Drooling on the Pillow

Saturday, March 19, 2005

My Hero 

Posted by Hello

I'm still thinking about Mr. Snitch's baseball essay and the hideous hearings in Washington.

It was 1956 or 1957 when my father took me to my first major league game at Forbes Field in Pittsburgh. I had a couple of years of Little League under my belt, and I thought I was going to be pretty good. I had a good skill set for a ball player and up to that point was the best kid on every team I played on. I had one weakness and I was vaguely aware of it, but so far it hadn't hurt me.

Forbes Field was an old barn and when I saw it had been around for almost 60 years. The dimensions were: left field, 365, center 457, right field 300. 457 feet is an awful deep center field and they used to park the batting cage out there. No one ever hit a ball out of the park over the batting cage. And in 60 years nobody ever pitched a no hitter there.

I don't remember much from that game -- only one moment stood out. I think the other team was the Cubs, but I'm not sure about that. They had a guy on second. The batter hit a line drive that hit the base of the wall in right. The right fielder gathered the ball a few feet from the wall and threw a beebee, a laser (which didn't exist at the time), a screaming bullet on the fly that landed on the third base edge of home plate and got the runner from second. From an entire football field away.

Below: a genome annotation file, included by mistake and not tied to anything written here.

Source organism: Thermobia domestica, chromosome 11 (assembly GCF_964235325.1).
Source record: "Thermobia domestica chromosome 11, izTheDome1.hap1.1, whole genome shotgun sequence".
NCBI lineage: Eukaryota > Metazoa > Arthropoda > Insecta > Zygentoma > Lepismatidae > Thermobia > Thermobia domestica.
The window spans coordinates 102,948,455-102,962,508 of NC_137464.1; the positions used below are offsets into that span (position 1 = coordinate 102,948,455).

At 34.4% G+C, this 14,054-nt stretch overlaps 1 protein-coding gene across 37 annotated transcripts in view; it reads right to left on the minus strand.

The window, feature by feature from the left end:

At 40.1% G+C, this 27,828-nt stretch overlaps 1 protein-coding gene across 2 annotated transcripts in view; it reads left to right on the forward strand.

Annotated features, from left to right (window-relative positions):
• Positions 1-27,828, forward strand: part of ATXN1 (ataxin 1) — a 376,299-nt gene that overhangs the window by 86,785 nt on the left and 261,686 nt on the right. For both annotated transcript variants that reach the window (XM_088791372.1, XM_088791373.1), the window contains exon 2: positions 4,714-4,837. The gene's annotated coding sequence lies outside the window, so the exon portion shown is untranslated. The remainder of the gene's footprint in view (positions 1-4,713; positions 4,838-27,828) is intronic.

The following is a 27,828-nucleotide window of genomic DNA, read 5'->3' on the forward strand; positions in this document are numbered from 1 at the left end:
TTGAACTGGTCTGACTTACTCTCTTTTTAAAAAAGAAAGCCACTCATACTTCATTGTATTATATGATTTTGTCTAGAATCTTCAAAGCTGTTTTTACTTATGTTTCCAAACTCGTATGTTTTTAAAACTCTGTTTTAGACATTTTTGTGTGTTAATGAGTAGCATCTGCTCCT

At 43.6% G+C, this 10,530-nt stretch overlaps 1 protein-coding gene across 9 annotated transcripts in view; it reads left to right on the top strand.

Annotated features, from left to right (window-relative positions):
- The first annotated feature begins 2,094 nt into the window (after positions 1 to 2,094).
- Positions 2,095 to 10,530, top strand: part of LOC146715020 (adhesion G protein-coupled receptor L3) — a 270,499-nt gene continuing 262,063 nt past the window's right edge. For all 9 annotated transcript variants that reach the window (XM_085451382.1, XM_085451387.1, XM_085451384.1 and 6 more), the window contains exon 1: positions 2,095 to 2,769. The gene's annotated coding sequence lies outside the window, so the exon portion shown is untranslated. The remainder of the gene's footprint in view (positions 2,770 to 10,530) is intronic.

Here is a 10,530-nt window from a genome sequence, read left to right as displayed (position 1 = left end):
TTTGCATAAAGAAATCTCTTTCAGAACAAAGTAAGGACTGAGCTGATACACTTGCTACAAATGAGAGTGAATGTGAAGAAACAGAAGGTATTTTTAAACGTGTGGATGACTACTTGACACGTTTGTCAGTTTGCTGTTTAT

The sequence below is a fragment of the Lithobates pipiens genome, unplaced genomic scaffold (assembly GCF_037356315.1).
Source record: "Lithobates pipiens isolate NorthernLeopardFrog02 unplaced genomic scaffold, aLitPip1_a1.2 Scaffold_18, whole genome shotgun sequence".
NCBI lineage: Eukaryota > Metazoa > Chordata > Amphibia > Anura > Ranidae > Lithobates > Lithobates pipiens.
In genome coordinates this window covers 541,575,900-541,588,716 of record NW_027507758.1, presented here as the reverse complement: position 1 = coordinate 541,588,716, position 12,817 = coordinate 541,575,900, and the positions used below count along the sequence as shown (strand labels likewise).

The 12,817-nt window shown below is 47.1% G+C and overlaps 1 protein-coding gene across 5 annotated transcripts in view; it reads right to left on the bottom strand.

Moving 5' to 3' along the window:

I was electrified. I remember that moment like it was this morning. Maybe it was because it was my first brush with proportion, with the finality of limits. My weakness was my arm. It was average at best and as thrilling as Clemente's peg was I knew that was something I could never do. I wasn't going to be a major leaguer and, believe it or not, that came as a shock to me. I think I can honestly say, though, that I was less disappointed than thrilled. And from that moment on, Roberto Clemente was my hero.

Every team I was ever on I fought to have the number 21. Every game of backyard wiffle ball I copied the stance, the swing, the frantic dash around the bases. I admired his pride, his prickliness, his dignity. We moved from Pittsburgh to New Jersey on October 14, 1960, the day after the Pirates beat the Yankees in the World Series on Mazeroski's home run.

You probably know that Clemente died on New Years Eve, 1972 in an airplane crash while attempting to deliver supplies to earthquake victims in Nicaragua. He bought the supplies, he rented the plane, he went with it to make sure it got where it was supposed to go.

The next few days I got calls from people all over the country, people I hadn't spoken to in ten years, because they knew how I felt about him.

Gracie plays in the Roberto Clemente league now and I always ask for number 21, but it's an Hispanic league in our town and somebody always gets it first.

You know, all I'm really asking of the bozos in Washington is for one of these millionaires to say "I took the juice and I'm sorry." They don't have to be heros.
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